EFF and a coalition of privacy advocates recently asked the sponsor of a new California ballot initiative to strengthen its provisions on consumer data privacy.
The California Consumer Privacy Act of 2018 (CCPA) created new ways for the state’s residents to protect themselves from corporations that invade their privacy by harvesting and monetizing their personal information. Specifically, the CCPA gives each Californian the right to know exactly what pieces of personal information a company has collected about them; the right to delete that information; and the right to opt-out of the sale of that information. The CCPA is a good start, but we want more privacy protection.
In 2018, the sponsor of an initiative on consumer data privacy, Alastair Mactaggart, obtained enough petition signatures to place the initiative on the ballot. He agreed to remove the initiative from the ballot in exchange for the legislature’s enactment of the CCPA.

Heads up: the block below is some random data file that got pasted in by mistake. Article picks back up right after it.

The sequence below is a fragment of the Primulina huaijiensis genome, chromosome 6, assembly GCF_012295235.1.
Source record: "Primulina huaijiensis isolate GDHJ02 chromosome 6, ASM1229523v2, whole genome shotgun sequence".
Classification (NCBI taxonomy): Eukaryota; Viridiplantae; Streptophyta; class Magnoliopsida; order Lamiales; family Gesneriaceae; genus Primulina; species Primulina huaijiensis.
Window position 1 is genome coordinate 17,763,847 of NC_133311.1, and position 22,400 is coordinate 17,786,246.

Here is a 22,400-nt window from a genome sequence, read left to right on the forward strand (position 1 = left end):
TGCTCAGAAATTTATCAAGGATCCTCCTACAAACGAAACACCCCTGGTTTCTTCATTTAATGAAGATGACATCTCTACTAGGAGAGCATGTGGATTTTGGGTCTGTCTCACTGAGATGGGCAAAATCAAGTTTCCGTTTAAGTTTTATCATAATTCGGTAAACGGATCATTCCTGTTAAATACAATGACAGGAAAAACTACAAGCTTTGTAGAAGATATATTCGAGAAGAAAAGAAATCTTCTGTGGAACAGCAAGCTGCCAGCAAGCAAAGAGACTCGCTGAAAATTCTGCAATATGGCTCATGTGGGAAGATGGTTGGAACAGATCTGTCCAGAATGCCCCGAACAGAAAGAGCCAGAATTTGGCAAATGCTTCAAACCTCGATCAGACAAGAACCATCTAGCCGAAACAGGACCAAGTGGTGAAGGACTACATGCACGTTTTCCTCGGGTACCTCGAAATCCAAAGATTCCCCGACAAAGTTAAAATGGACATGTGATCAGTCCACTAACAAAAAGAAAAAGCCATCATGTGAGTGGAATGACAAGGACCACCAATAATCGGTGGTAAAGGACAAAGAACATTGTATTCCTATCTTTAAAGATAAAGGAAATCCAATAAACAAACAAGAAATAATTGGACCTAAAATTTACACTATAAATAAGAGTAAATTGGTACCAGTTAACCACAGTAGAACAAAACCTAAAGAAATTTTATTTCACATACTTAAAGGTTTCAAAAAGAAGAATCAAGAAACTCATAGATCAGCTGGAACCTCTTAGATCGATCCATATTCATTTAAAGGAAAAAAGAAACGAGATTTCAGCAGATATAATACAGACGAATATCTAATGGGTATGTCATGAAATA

Mr. Mactaggart recently published the draft of a new initiative, called the California Privacy Rights and Enforcement Act (CPREA). The CPREA would make changes to the CCPA. Now stakeholders have an opportunity to request changes to the draft. The sponsor, in turn, has an opportunity to make changes before the initiative is finalized. Then the sponsor may seek the ballot signatures needed to qualify the initiative for next year’s ballot.
EFF and ten other privacy advocacy organizations recently sent the sponsor a letter proposing ways to strengthen the draft CPREA. Our partners in this letter are the ACLU of California, CALPIRG, the Center for Digital Democracy, Common Sense Media, Consumer Action, Consumer Federation of America, Consumer Reports, Media Alliance, Oakland Privacy, and Privacy Rights Clearinghouse.
Read the letter here.